The image of the feline predator, which for ancient Indo-Iranians personified the so-called Lower World, makes meaningful the position of the boar’s head. The boar, which physically and stylistically combines carnivorous and ungulate features, is an intermediary between the Lower and the Upper Worlds. The Iyus dagger is decorated in complete agreement with this logic.
The boars’ heads are placed in the middle part of the dagger, above the shaft resting on the bodies of the two predators. The protomes are known to be closely related to the cycle of solar worshiping and sacrificing performed in the Middle World, the world of the people. The protomes were often identified with the vessel, the riton, whose origin traces back to the cut off head of a sacrificed animal. Thus, according to this idea of creation, the guard — the boars’ heads — signify the Earth, the abode of people and animals, while the crown — the panthers’ bodies — signifies the Other World, the abode of the dead, spirits and evil forces.
It is quite possible that the Upper (Celestial) World was embodied by the main part of the weapon, its triangular blade darting upward. For Indo-Iranians, Zervanists and Zoroastrians, who worshiped the Light and the Good — embodiments of the single deity Ahura Mazda — the blade could have symbolized a tongue of flame, the fire, the primordial deity and the Sky. This world, regulated by the Creator and embodied in the dagger thrust upward by the chastening hand, must have been the weapon in the eternal battle against the Dark and the Evil, personified by Ahriman.
The semantic interpretation of the dagger also reveals similarities with Mithraism, a later Oriental religion widely spread in the Hellenic world in the last centuries B. C.
The cult daggers of Siberia
In the south of West Siberia, only three daggers similar to the Iyus one have been found. One of them, found by accident in the vicinity of the village of Kamenka, the Yenisey Province, is kept in the collection assembled by I. A. Lopatin in late 19th century. The second dagger was part of the Burbinsk cache found in 1958 and was handed over to the Tomsk Regional Studies Museum by R. A. Uraev. And the third, found by chance in the Minusinsk trough, was bought by N. P. Makarov for the Krasnoyarsk Regional Studies Museum in 1996.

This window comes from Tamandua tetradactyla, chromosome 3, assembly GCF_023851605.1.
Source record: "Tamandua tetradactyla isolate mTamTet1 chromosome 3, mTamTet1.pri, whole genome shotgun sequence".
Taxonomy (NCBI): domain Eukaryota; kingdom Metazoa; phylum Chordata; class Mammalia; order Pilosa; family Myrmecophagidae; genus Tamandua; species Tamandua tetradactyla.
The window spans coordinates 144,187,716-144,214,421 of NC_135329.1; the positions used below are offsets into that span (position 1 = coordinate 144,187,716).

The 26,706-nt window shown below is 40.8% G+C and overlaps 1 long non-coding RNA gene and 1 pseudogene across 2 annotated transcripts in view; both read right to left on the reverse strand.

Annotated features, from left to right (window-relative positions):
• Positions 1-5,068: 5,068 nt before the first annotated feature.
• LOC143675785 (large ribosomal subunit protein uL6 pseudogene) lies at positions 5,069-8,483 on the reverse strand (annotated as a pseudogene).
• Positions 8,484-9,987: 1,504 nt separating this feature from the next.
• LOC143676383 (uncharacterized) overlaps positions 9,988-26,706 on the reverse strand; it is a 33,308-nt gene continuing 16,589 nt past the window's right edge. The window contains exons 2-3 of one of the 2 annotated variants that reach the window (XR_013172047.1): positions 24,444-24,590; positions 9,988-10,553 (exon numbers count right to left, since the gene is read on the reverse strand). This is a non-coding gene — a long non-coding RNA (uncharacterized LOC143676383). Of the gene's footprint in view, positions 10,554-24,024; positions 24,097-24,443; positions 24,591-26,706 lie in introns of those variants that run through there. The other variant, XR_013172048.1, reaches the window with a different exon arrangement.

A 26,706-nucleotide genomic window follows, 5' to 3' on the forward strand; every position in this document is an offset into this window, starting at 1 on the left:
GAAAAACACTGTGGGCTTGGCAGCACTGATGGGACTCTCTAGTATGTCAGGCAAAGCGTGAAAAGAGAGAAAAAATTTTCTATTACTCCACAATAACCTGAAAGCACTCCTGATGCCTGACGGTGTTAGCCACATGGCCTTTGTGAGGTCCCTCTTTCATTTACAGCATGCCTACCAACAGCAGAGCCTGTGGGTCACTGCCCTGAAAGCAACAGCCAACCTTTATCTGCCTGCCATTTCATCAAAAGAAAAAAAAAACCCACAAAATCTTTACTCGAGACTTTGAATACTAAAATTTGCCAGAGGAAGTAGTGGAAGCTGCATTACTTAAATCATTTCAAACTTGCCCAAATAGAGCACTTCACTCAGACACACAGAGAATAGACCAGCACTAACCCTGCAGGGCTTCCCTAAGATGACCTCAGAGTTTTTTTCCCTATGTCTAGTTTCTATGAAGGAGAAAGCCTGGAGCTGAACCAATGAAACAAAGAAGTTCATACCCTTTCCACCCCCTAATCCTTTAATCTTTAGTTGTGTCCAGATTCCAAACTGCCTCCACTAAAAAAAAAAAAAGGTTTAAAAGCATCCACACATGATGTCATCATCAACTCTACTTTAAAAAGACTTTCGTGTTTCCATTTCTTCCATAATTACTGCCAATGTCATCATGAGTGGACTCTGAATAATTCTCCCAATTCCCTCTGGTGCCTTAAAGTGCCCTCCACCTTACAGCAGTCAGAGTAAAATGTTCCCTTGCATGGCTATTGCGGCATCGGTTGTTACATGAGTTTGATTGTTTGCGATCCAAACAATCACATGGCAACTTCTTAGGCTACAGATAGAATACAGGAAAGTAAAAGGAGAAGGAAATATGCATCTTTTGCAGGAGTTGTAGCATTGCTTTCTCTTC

All the four bronze daggers must be related to the cult places of the south of West Siberia and are sure to date back to the early Iron Age. This hypothesis is based on a number of facts described in the archaeological and written sources of the Scythian Epoch.
For example, in the cultural layer of the Scythian settlement Cheposh-2,
which had been located in the middle reaches of the Katun, an altar made of slate plates and arranged in a circle about 1 m in diameter was discovered. In its north-eastern part, among bones, there was a bronze dagger whose point had been broken in the ancient times. Typologically, this dagger was similar to the Iyus one and its analogues.
Another similar bronze dagger, which was part of the ritual complex of the 5th–3rd centuries B. C., was found in the estuary of the Malaya Kirgizka, in the Tomsk Cis-Ob area. At the crest of the dune, in a pit, a bronze cauldron was mounted. The cauldron and the pit around it were filled with carbonaceous soil. The dagger and burnt bones may indicate that offerings were made there and that, similarly to the Altai altars mentioned above, they were connected with the fire. These ritual sites show a number of similarities: location at the highest point of the area, size of the cult site, placement of bronze articles in the north-eastern part of the altar, and burnt bones.
This is how Herodotus described Scythian sanctuaries located in the northern Cis-Black Sea area: “In every district, at the seat of government, there stands a temple of Aries, whereof the following is a description. It is a pile of brushwood, made of a vast quantity of fagots, in length and breadth three furlongs; in height somewhat less, having a square platform upon the top, three sides of which are precipitous, while the fourth slopes so that men may walk up it. Each year a hundred and fifty wagon-loads of brushwood are added to the pile which sinks continually by reason of the rains. An antique iron sword is planted on the top of every such mound, and serves as the image of Aries.”